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The Commission’s engagement began when a former trustee of the charity, Dr Alan Blacker, was automatically disqualified from acting as a trustee or a senior manager. However, as of July 2022, Dr Blacker was still listed as a director of the charity and as being a person of significant control on Companies House records (the charity is a charitable company and is therefore also registered with Companies House).
The inquiry will examine the administration, governance and management of the Charity and in particular:
- whether a disqualified individual has continued to play a role in the charity – acting whilst disqualified has both criminal and civil consequences
- the trustees’ response to the automatic disqualification of a trustee and their decision-making regarding that individual’s continued involvement in the charity
- whether the charity’s objects are being met and the charity is operating for the public benefit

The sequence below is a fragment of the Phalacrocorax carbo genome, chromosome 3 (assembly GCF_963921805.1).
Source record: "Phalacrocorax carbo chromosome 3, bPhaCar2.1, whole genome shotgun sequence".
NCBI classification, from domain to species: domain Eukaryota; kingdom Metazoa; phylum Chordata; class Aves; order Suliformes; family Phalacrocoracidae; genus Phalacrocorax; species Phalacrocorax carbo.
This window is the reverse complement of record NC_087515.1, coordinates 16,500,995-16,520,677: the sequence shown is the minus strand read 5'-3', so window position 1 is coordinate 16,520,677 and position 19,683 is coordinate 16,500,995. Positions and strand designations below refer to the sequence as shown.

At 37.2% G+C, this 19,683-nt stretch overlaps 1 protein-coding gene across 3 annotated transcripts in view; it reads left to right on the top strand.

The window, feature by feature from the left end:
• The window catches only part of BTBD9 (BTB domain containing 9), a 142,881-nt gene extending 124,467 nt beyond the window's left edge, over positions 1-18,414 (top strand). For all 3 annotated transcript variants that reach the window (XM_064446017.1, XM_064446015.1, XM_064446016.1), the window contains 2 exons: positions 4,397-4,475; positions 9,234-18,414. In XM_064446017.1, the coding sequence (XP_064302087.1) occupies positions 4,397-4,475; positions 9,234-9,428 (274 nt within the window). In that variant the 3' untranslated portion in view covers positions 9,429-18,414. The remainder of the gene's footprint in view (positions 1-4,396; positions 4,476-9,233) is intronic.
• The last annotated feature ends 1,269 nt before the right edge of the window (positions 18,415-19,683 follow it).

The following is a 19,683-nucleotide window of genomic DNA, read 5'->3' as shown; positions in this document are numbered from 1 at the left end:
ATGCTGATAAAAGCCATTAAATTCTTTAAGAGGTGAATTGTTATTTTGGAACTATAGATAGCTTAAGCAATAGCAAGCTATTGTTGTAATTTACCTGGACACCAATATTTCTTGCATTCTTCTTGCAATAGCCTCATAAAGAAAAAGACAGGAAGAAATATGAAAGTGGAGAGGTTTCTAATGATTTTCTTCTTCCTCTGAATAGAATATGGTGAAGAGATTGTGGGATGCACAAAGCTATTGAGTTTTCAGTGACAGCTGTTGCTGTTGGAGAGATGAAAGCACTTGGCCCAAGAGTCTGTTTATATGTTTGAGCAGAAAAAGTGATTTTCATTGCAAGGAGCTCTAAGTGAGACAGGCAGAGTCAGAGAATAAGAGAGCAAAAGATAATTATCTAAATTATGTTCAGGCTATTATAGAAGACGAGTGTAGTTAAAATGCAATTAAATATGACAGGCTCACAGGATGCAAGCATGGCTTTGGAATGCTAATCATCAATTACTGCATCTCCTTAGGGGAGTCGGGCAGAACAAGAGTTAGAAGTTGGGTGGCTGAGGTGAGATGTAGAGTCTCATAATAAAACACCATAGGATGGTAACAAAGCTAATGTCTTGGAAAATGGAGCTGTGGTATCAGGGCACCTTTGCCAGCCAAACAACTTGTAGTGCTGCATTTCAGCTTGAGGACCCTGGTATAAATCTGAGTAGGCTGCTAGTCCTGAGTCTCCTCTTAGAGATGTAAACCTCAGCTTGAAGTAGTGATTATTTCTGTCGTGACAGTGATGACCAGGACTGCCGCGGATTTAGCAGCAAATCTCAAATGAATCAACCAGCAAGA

- the trustees’ compliance with their legal obligations for the content, preparation and submission of the charity’s accounts, and other information and or returns.
The Commission may extend the scope of the inquiry if additional issues emerge.
The Charity Commission is the independent, non-ministerial government department that registers and regulates charities in England and Wales. Its purpose is to ensure charity can thrive and inspire trust so that people can improve lives and strengthen society.
The Commission has not made any conclusions and the opening of the inquiry is not a finding of wrongdoing.
Individuals who are automatically disqualified from trusteeship can apply to the Commission for a waiver. Dr Blacker applied for such waiver, and was rejected. He appealed this rejection to the Charity Tribunal, and lost that appeal.
The charity does not have an official connection with HM Armed Forces.